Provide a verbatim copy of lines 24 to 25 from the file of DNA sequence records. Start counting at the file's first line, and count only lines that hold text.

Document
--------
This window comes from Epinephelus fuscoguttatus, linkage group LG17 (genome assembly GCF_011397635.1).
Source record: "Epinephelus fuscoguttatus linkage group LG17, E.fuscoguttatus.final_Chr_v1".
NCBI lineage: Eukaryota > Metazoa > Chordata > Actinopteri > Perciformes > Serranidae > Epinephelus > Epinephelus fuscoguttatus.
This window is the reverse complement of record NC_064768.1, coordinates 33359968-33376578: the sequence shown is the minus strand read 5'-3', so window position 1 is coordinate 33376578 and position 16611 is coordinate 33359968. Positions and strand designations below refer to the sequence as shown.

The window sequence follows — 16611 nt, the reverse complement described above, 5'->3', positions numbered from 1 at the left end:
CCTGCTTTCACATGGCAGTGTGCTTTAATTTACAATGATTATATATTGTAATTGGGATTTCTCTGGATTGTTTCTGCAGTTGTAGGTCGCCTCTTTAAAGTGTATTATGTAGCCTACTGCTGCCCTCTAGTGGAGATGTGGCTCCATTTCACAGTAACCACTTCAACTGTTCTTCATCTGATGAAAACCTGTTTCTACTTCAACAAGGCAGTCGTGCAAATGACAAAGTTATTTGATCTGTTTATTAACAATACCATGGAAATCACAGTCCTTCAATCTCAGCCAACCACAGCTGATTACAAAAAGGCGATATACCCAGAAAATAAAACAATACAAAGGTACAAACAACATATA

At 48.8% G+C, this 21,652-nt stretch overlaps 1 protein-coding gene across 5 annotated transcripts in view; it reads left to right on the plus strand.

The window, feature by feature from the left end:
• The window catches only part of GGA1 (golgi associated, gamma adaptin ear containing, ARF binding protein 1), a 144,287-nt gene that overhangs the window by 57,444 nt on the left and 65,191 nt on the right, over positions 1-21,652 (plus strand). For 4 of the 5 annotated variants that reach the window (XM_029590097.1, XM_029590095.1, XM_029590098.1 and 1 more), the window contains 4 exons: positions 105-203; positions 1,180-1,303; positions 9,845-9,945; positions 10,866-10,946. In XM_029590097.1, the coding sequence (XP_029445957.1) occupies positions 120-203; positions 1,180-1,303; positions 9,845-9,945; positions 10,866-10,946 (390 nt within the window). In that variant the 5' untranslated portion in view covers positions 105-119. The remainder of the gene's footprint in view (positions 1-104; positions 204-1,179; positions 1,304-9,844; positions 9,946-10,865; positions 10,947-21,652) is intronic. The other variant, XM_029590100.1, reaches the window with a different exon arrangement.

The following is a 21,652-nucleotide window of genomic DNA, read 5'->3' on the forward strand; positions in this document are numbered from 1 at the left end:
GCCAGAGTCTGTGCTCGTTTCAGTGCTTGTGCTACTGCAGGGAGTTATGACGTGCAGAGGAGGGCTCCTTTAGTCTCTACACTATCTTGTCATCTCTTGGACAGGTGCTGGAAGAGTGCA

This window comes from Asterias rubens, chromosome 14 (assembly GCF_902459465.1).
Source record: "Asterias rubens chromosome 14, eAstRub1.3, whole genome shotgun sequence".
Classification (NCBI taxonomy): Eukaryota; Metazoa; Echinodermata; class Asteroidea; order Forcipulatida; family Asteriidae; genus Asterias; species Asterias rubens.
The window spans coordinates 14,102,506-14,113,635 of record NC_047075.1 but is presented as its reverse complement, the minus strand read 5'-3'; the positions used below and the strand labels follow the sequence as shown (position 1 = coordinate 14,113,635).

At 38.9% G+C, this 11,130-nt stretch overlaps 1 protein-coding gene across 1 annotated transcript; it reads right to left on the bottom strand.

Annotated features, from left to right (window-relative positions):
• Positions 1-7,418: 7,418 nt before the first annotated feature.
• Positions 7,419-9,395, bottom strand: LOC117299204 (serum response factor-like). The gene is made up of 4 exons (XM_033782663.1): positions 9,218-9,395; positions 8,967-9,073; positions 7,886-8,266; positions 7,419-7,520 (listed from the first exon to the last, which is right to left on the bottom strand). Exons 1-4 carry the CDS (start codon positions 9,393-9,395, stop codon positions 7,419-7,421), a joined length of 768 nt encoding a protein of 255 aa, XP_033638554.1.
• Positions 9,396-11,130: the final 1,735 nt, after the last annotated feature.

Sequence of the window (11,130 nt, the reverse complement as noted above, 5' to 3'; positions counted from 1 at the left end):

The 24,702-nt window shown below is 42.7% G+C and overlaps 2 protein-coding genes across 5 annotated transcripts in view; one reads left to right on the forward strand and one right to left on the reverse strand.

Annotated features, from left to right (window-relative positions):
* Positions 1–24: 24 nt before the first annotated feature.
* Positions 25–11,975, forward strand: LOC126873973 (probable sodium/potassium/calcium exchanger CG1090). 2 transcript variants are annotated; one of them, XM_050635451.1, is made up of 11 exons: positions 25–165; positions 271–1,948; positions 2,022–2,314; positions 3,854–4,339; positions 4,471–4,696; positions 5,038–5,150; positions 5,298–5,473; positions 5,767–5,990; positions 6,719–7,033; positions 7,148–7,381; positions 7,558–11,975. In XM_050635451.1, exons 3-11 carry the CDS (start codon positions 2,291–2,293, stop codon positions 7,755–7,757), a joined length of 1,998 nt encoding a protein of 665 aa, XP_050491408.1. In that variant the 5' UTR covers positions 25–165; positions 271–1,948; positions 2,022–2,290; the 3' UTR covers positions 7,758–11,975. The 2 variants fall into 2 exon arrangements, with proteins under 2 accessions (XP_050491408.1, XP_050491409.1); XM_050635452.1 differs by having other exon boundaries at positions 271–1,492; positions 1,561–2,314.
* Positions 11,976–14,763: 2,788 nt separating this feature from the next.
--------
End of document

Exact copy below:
* Positions 1–24: 24 nt before the first annotated feature.
* Positions 25–11,975, forward strand: LOC126873973 (probable sodium/potassium/calcium exchanger CG1090). 2 transcript variants are annotated; one of them, XM_050635451.1, is made up of 11 exons: positions 25–165; positions 271–1,948; positions 2,022–2,314; positions 3,854–4,339; positions 4,471–4,696; positions 5,038–5,150; positions 5,298–5,473; positions 5,767–5,990; positions 6,719–7,033; positions 7,148–7,381; positions 7,558–11,975. In XM_050635451.1, exons 3-11 carry the CDS (start codon positions 2,291–2,293, stop codon positions 7,755–7,757), a joined length of 1,998 nt encoding a protein of 665 aa, XP_050491408.1. In that variant the 5' UTR covers positions 25–165; positions 271–1,948; positions 2,022–2,290; the 3' UTR covers positions 7,758–11,975. The 2 variants fall into 2 exon arrangements, with proteins under 2 accessions (XP_050491408.1, XP_050491409.1); XM_050635452.1 differs by having other exon boundaries at positions 271–1,492; positions 1,561–2,314.